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Iran court convicts Christian pastor convert to death

Iran court convicts Christian pastor  convert to death

By  Published February 22, 2012;

  • Yusuf Naderkhani and family

    (An undated photograph circulated by religious rights organizations  shows Youcef Nadarkhani and his family.)

A trial court in Iran  has issued its final verdict, ordering a Christian pastor to be put to death for  leaving Islam  and converting to Christianity,  according to sources close to the pastor and his legal team.

Supporters fear Youcef Nadarkhani, a 34-year-old  father of two who was arrested over two years ago on charges of apostasy, may  now be executed at any time without prior warning, as death sentences in Iran  may be carried out immediately or dragged out for years.

It is unclear whether Nadarkhani can appeal the  execution order.

“The world needs to stand up and say that a man  cannot be put to death because of his faith,” said Jordan  Sekulow, executive director of The American Center for Law and Justice  (ACLJ).

“This one case is not just about one execution. We  have been able to expose the system instead of just letting one man disappear,  like so many other Christians have in the past.”

It is also feared that Nadarkhani will be executed in retaliation as Iran endures crippling sanctions and international pressure in response to its nuclear agenda and rogue rhetoric. The number of executions in Iran has increased significantly in the last month.

“This is defiance,” Sekulow said. “They want to say  they will carry out what they say they will do.”

The order to execute Nadarkhani came only days after  lawmakers in Congress supported a resolution sponsored by Pennsylvania Rep.  Joseph Pitts denouncing the apostasy charge and calling for his immediate  release.

“Iran has become more isolated because of their  drive for nuclear weapons, and the fundamentalist government has stepped up  persecution of religious minorities to deflect criticism,” Pitts, a Republican,  told “The persecuted are their own citizens, whose only crime is  practicing their faith.”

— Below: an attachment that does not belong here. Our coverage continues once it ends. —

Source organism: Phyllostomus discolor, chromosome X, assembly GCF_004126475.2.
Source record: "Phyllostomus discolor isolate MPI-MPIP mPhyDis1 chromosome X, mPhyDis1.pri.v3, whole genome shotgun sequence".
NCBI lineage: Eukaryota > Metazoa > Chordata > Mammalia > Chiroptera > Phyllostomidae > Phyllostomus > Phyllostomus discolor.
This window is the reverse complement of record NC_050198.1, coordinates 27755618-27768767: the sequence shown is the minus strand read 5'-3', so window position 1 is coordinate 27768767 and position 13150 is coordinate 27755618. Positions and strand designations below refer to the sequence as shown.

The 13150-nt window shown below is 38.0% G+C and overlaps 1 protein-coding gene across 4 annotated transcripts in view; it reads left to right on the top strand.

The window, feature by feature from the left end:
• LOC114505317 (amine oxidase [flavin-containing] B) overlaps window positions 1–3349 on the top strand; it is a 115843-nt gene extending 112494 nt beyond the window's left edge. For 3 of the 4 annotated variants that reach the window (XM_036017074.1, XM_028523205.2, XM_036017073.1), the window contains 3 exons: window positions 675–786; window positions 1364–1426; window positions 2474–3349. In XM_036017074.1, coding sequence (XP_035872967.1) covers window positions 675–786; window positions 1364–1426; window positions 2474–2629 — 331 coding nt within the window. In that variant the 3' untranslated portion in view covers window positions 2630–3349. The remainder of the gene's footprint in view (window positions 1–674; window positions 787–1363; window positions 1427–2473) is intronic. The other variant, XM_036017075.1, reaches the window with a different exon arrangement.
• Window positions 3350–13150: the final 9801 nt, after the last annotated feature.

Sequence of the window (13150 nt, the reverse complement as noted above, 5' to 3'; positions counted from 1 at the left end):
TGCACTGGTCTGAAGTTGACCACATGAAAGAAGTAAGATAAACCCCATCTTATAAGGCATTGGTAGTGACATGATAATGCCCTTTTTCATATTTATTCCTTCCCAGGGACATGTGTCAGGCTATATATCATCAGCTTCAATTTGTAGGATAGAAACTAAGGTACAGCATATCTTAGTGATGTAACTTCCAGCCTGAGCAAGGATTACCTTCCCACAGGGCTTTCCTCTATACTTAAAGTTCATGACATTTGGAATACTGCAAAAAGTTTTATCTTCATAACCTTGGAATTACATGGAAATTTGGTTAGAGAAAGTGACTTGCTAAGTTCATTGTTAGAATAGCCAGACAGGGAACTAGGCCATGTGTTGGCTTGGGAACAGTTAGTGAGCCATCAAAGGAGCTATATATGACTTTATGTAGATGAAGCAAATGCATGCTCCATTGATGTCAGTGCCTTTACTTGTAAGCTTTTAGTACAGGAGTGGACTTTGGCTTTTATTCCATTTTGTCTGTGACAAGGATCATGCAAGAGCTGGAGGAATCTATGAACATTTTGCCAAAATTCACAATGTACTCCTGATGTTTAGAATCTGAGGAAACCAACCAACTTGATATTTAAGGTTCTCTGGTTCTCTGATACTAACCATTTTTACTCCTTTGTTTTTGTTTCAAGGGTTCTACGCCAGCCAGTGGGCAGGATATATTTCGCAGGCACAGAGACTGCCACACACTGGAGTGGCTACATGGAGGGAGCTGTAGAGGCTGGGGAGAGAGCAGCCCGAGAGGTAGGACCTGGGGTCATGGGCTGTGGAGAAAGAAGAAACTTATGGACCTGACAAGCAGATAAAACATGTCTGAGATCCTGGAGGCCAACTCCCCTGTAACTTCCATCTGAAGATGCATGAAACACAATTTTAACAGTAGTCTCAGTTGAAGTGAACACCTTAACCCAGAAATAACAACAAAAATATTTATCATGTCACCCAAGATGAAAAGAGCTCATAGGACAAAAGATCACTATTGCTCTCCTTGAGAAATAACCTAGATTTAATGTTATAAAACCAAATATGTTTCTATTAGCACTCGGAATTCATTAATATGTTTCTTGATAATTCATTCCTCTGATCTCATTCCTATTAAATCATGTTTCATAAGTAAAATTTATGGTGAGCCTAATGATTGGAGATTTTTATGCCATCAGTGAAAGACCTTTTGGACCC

The ACLJ has been a major driving force in keeping  Nadarkhani’s case in the international spotlight. Many other advocacy groups and  human rights organizations also have mounted global campaigns and petitions  against the Iranian government, and experts credit Nadarkhani’s international  support for keeping him alive.

The ACLJ recently launched a Twitter campaign to publicize Nadarkhani’s case, asking participants to dedicate a daily tweet to “Tweet for Youcef,” stating the number of days he has been imprisoned (currently 863) and ending the tweet with “ViaOfficialACLJ,” sending readers back to the organization’s website where they could learn more about his case.

Tweets have reached 157 countries and over 400,000  people.

Secretary of State Hillary  Clinton and 89 members of Congress, along with the European Union, France, Great  Britain, Mexico  and Germany,  have condemned Iran for arresting Nadarkhani and have called for his quick  release.

Nadarkhani was arrested in October 2009 and was  tried and found guilty of apostasy by a lower court in Gilan, a province in  Rasht. He was then given verbal notification of an impending death-by-hanging  sentence.

His lawyers appealed the decision under the premise  that Nadarkhani was never a Muslim at the age of majority, and the case was sent  to Iran’s Supreme  Court, which upheld the lower court’s decision of execution, provided it  could be proven that he had been a practicing Muslim from the age of adulthood,  15 in Islamic law, to age 19, which was when he converted.

The lower court then ruled that Nadarkhani had not  practiced Islam during his adult life but still upheld the apostasy charge  because he was born into a Muslim family.

The court then gave Nadarkhani the opportunity to  recant, as the law requires a man to be given three chances to recant his  beliefs and return to Islam.

His first option was to convert back to Islam. When  he refused, he was asked to declare Muhammad a prophet, and still he  declined.

Iran’s judiciary had delayed in issuing a final  verdict, fearing the decision would have far-reaching political  implications.

Sources say Nadarkhani has been advised by family  members, lawyers and members of his church to remain silent throughout his  ordeal, out of fear that authorities may use his statements against him, a  strategy commonly employed by the regime.



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